Rich Garces, better known as “El Guapo,” was a relief pitcher for several seasons in Major League Baseball. setup men don’t get much love at all in the sports card hobby. His breakout year was in 1999, which also happened to be my first full year following Major League Baseball. As a young devoted fan of my hometown Red Sox, Garces’ remarkable performances stand out in my memory.
Rich Garces and His Early Career
Garces actually had two cups of coffee with the Minnesota Twins in 1990 and 1993. He certainly didn’t embarrass himself, but the Twins never really gave him a chance. But because of his decent cuppa in 1990, Donruss, Fleer Ultra, Upper Deck, Bowman, Stadium Club, and Topps all gave him a rookie card. Topps even named him a Future Star. Despite Topps having a terrible track record with those Future Star predictions, they were actually somewhat correct in this case.
The Twins released Garces in October 1994 and he caught on with the Chicago Cubs in 1995. Remarkably, he pitched fairly well in 7 games, before being put on waivers and claimed by the Marlins. He didn’t pitch so well for them. So, he would be released by the Florida team and find his way to the Red Sox.
Rich Garces and the Red Sox (1996 to 1998)
In 1996, Garces got his first real taste of the major leagues after impressing at AAA. It wasn’t pretty, but he managed to post 0.4 WAR. He certainly didn’t embarrass himself. The performance was good enough for the Pacific Card Company to name him one of their Gems of the Diamond for the 1997 Pacific Prisms set. Unfortunately in 1997, Garces pitched very little at the major league level and was roughly replacement level when he did. But, his spectacular results at AAA prompted the Red Sox to give him another chance.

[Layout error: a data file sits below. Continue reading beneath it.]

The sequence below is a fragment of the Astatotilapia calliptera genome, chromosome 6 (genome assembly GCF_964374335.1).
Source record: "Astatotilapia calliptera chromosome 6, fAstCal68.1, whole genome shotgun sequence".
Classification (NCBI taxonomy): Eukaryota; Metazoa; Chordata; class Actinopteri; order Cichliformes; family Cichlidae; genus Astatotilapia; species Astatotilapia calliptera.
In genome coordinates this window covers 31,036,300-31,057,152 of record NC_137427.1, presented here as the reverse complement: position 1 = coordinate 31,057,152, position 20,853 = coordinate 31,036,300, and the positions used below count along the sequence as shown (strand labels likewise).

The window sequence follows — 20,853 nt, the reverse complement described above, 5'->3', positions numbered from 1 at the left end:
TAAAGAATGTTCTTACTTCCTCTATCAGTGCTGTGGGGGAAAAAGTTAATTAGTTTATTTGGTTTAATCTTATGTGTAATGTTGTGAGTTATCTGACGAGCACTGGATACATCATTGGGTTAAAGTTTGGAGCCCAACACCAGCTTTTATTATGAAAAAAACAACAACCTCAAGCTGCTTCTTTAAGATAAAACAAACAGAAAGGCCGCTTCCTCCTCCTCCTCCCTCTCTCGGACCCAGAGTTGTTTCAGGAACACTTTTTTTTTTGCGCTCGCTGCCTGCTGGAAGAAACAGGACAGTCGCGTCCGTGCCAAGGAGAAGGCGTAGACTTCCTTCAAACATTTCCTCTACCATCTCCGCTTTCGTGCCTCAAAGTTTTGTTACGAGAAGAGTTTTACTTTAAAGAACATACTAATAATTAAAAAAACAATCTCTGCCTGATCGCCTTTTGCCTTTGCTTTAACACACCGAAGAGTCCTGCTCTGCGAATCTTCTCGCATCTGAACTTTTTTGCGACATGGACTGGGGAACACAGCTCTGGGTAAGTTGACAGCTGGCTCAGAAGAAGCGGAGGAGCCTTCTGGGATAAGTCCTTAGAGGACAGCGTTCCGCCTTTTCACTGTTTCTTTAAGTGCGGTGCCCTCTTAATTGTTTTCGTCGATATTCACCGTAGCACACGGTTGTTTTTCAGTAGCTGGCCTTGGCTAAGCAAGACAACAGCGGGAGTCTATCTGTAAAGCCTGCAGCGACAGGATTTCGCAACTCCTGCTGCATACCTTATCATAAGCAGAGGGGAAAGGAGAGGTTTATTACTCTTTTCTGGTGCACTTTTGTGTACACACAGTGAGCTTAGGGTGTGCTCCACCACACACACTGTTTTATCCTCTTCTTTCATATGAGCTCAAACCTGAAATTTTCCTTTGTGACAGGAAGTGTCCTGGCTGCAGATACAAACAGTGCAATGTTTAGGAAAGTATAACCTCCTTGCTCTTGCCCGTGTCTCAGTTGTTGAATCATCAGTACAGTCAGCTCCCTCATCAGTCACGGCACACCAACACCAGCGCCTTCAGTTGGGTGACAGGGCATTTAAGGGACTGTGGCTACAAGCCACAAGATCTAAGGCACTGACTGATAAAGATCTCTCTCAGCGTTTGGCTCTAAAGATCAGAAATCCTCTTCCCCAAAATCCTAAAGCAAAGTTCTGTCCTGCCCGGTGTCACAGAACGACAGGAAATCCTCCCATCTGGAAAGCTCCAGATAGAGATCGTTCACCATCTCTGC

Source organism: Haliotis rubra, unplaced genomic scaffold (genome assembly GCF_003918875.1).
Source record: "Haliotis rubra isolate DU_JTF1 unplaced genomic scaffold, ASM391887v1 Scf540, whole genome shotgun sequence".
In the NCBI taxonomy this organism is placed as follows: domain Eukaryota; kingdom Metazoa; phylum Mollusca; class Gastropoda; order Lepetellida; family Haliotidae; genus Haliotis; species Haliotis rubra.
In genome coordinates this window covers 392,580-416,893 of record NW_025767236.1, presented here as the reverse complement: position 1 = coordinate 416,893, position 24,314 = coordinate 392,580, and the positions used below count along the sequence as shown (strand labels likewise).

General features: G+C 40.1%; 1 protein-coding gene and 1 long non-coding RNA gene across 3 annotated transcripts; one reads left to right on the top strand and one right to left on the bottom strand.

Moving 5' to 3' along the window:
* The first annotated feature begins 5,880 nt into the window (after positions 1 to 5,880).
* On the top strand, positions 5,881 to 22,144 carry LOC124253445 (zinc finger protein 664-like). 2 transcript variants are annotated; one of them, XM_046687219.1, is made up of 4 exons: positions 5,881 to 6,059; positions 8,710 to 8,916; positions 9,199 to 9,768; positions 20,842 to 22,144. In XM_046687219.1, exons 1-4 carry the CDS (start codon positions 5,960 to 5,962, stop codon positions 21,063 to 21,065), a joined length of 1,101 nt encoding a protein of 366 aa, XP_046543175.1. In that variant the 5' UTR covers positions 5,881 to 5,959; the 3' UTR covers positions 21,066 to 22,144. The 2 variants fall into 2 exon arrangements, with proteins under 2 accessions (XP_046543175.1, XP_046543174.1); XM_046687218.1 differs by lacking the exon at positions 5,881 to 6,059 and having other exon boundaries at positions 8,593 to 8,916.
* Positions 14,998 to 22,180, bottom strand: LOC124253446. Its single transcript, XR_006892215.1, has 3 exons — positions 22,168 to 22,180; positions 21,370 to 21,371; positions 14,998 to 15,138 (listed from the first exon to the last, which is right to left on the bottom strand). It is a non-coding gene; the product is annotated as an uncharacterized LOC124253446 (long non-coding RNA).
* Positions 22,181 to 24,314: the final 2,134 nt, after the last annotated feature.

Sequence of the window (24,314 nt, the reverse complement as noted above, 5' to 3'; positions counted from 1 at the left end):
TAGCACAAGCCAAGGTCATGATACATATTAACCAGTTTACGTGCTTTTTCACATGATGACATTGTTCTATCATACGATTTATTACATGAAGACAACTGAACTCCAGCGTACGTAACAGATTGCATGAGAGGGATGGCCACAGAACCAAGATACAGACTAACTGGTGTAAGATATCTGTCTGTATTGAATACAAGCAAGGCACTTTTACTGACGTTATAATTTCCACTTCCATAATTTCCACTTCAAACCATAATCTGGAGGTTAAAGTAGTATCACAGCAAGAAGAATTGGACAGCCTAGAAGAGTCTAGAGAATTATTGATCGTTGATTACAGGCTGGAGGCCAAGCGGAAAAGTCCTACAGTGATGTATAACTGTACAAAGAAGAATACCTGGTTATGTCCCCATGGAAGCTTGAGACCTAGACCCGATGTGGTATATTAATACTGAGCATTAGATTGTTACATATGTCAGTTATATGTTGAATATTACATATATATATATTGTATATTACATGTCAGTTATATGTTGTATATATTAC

Garces was actually not too bad in 1998 with the Red Sox. While he posted unimpressive numbers in AAA, he got his chance in MLB. He was pitching in one of the biggest years of offense that baseball has ever seen. Garces actually posted a career high 0.7 WAR with a solid 3.33 ERA in 30 games. Of course, like had happened so much already to Garces, he found himself released at the end of the season. Of course, the Sox would change their minds and resign him.
Rich Garces as a Premiere Setup Man
Garces actually spent a good chunk of the 1999 season at Triple-A being dominant. It would take the Sox a bit to realize that keeping him down was probably stupid. When he finally came up to stay, the portly Garces was already a fan favorite. He would respond with his best performance yet for a playoff bound Red Sox team.
Particularly astonishing about Garces was his ability to stifle left-handed batters even as a right-handed pitcher. Despite not having much of a fastball, Garces made a living as a relief pitcher with a sharp curve ball and splitter. That splitter would be his bread and butter pitch at his peak.
Despite his 1.55 ERA in 1999, it would not be his career year. Despite an ERA of 3.25 in 2000, Garces was actually much better, posting a 2.0 WAR (Wins Above Replacement) according to Baseball Reference in 64 games that season. Whether you believe in WAR or not, his 2.0 mark along with his 1.7 WAR in 1999 is actually a fair representation of his actual value to those Red Sox teams.
The Twilight of Rich Garces’ Career
For the rest of his career, Garces was a decent, if unspectacular middle reliever. Even in 2001 for the Red Sox, he wasn’t quite the same, although he was worth 1.1 WAR in 62 games. After a dreadful showing in 2002, Garces was done in Major League Baseball. He did attempt a couple of comebacks before retiring as a player to become an independent league pitching coach.
Thanks for the memories, El Guapo!